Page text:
The first time our Lord was made known in the breaking of bread:

Now that same day two of them were going to a village called Emmaus, about seven miles from Jerusalem. They were talking with each other about everything that had happened. As they talked and discussed these things with each other, Jesus himself came up and walked along with them; but they were kept from recognizing him.

He asked them, “What are you discussing together as you walk along?”

They stood still, their faces downcast. One of them, named Cleopas, asked him, “Are you the only one visiting Jerusalem who does not know the things that have happened there in these days?”

“What things?” he asked.

“About Jesus of Nazareth,” they replied. “He was a prophet, powerful in word and deed before God and all the people. The chief priests and our rulers handed him over to be sentenced to death, and they crucified him; but we had hoped that he was the one who was going to redeem Israel. And what is more, it is the third daysince all this took place. In addition, some of our women amazed us. They went to the tomb early this morning but didn’t find his body. They came and told us that they had seen a vision of angels, who said he was alive. Then some of our companions went to the tomb and found it just as the women had said, but they did not see Jesus.”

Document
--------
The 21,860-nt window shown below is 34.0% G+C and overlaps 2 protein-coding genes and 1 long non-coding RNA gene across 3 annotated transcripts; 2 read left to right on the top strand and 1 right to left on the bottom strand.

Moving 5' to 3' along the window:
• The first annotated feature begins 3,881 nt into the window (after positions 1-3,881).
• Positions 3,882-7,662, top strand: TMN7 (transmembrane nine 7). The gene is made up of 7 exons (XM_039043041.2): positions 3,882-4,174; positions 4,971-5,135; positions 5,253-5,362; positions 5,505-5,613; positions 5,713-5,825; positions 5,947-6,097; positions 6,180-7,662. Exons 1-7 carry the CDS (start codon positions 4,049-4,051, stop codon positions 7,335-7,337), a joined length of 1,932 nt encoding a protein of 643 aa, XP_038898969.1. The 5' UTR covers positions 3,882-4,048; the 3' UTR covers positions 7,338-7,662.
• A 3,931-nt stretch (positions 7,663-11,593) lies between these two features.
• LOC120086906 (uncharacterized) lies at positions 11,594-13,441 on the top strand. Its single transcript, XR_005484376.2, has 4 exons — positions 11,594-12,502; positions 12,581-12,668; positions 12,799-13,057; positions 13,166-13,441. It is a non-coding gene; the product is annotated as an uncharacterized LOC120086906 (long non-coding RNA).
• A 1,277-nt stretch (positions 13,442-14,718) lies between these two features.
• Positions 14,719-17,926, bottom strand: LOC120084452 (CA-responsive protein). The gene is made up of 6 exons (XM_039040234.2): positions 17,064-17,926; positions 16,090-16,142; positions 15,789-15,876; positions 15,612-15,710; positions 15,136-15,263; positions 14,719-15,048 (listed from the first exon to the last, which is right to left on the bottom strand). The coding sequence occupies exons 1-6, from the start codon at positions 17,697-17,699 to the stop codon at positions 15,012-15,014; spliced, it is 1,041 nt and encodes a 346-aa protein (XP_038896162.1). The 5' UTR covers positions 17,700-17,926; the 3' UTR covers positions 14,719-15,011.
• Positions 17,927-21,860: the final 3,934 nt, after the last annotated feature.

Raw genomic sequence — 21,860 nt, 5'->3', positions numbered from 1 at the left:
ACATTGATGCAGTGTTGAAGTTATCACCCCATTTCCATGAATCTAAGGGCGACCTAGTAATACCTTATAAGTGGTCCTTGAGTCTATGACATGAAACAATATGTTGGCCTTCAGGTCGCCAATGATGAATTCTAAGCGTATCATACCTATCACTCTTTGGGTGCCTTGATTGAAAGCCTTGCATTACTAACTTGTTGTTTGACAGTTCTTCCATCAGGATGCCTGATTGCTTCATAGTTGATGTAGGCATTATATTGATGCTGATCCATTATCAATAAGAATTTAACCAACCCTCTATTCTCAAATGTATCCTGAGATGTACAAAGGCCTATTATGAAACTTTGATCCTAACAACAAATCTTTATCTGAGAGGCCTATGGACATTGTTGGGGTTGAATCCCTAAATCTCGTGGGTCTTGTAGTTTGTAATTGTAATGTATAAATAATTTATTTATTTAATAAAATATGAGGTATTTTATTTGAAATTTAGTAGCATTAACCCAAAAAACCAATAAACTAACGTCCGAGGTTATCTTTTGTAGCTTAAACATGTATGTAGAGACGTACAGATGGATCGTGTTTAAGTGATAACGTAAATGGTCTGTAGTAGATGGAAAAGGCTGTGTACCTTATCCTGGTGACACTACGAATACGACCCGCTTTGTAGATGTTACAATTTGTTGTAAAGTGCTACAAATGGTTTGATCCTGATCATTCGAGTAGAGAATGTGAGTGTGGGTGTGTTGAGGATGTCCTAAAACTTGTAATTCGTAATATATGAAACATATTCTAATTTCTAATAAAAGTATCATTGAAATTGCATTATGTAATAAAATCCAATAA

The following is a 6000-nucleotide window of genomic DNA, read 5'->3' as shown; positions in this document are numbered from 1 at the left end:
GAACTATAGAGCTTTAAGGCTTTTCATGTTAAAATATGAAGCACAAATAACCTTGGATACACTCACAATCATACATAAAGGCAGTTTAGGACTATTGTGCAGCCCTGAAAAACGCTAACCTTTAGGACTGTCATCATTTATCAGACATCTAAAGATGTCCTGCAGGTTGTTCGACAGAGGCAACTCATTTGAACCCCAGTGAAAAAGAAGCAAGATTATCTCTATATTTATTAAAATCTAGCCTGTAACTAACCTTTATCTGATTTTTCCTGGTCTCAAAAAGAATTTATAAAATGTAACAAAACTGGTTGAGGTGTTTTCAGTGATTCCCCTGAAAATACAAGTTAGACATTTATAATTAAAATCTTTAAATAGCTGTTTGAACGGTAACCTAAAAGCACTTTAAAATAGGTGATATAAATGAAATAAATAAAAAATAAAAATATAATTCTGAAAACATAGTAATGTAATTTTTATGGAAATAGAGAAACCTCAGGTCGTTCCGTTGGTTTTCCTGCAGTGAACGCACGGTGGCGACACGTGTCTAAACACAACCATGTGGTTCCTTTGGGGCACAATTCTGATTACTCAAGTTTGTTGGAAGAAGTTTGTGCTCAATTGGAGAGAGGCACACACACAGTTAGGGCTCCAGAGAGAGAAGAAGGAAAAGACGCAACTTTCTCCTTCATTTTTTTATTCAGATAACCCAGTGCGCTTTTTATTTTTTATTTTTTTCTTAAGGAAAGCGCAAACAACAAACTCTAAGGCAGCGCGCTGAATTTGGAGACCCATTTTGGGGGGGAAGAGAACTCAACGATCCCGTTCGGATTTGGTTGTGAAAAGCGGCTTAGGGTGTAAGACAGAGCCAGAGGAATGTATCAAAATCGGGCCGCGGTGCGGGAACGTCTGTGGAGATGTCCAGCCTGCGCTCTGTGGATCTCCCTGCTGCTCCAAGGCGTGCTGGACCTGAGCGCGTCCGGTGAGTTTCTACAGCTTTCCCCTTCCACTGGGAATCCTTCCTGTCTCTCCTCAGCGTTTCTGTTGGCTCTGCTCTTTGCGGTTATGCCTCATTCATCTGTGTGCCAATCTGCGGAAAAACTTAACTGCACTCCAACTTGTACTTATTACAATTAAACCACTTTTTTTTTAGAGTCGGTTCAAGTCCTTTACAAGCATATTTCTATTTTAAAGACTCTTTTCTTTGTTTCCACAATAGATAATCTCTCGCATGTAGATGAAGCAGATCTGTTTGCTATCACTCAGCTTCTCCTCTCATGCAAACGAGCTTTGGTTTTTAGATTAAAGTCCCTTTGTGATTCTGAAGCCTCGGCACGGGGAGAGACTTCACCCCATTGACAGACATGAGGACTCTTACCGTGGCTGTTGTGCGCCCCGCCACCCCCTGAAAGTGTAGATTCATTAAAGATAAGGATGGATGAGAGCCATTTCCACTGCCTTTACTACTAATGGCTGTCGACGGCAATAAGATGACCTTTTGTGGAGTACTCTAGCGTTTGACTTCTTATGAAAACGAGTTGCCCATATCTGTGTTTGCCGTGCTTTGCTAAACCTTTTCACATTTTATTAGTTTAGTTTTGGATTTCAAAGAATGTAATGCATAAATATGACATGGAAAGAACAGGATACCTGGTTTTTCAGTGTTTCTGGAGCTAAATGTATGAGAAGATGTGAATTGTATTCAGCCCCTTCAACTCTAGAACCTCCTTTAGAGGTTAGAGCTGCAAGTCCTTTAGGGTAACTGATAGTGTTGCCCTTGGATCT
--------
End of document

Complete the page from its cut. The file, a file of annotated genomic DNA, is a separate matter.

He said to them, “How foolish you are, and how slow to believe all that the prophets have spoken! Did not the Messiah have to suffer these things and then enter his glory?” And beginning with Moses and all the Prophets, he explained to them what was said in all the Scriptures concerning himself.

As they approached the village to which they were going, Jesus continued on as if he were going farther. But they urged him strongly, “Stay with us, for it is nearly evening; the day is almost over.” So he went in to stay with them.